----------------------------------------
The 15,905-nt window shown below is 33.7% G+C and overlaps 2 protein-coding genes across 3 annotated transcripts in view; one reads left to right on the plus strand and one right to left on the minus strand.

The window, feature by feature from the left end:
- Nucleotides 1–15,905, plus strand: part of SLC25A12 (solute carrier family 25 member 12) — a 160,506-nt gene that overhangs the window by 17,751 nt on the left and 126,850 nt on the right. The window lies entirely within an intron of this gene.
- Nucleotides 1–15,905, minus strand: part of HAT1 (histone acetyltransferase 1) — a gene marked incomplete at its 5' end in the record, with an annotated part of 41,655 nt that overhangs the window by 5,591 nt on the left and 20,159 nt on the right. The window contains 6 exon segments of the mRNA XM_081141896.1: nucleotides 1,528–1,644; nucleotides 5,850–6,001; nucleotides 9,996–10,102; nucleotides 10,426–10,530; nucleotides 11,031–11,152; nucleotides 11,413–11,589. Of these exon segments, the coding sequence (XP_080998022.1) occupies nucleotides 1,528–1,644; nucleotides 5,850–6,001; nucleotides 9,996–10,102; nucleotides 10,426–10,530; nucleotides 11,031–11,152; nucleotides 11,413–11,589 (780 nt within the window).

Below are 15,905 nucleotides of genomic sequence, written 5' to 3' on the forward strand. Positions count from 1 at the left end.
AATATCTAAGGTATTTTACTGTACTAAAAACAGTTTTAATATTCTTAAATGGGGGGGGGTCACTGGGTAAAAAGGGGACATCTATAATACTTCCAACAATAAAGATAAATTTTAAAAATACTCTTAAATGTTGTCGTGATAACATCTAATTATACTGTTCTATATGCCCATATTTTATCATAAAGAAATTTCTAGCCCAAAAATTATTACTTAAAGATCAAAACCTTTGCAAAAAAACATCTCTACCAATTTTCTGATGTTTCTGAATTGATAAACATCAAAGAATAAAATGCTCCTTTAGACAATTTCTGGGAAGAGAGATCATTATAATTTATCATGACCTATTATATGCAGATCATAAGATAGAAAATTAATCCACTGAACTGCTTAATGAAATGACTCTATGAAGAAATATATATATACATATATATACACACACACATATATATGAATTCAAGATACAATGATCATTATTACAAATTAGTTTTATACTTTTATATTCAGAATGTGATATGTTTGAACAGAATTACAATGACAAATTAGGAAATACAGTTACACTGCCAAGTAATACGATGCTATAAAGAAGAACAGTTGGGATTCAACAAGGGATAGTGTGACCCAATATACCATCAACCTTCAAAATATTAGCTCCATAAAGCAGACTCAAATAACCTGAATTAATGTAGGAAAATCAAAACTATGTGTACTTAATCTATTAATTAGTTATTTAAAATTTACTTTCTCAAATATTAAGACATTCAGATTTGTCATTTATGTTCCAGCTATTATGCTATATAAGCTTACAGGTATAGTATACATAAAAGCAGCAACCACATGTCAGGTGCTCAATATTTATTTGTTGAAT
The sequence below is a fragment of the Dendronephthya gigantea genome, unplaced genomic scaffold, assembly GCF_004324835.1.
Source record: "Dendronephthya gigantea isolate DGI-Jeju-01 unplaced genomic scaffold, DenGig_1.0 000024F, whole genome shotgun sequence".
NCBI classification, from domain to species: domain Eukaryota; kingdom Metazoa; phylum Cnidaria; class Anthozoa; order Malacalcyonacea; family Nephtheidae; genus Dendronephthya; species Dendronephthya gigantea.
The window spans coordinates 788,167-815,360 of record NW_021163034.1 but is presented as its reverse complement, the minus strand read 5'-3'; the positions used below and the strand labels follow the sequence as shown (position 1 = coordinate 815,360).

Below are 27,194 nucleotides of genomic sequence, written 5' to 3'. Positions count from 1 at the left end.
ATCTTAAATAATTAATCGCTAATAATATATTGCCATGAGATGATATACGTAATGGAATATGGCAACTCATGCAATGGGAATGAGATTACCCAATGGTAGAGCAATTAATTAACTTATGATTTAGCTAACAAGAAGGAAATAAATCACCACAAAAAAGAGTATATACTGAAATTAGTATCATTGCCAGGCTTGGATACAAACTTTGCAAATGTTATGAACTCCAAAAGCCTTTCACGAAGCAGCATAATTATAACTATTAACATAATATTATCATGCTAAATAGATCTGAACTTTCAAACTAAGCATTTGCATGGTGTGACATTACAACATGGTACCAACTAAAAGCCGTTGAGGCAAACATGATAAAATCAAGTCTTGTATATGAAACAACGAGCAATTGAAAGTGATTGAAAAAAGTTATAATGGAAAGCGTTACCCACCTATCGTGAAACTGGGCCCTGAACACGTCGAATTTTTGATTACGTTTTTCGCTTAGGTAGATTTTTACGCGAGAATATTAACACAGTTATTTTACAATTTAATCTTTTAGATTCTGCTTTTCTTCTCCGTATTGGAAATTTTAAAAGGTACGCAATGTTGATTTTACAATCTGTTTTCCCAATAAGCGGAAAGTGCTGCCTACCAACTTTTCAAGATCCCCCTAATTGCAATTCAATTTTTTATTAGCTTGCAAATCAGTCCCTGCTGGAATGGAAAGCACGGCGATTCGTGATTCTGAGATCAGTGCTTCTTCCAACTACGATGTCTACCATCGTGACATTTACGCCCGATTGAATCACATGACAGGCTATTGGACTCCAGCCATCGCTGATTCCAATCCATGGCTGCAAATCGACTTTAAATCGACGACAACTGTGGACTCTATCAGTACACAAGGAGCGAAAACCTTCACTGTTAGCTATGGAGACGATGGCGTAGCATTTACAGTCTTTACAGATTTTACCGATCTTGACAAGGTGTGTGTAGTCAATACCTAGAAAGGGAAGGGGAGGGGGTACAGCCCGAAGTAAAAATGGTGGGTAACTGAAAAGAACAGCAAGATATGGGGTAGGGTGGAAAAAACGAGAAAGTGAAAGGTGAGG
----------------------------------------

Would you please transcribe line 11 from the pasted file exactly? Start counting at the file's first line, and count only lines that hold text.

Below are 27,194 nucleotides of genomic sequence, written 5' to 3'. Positions count from 1 at the left end.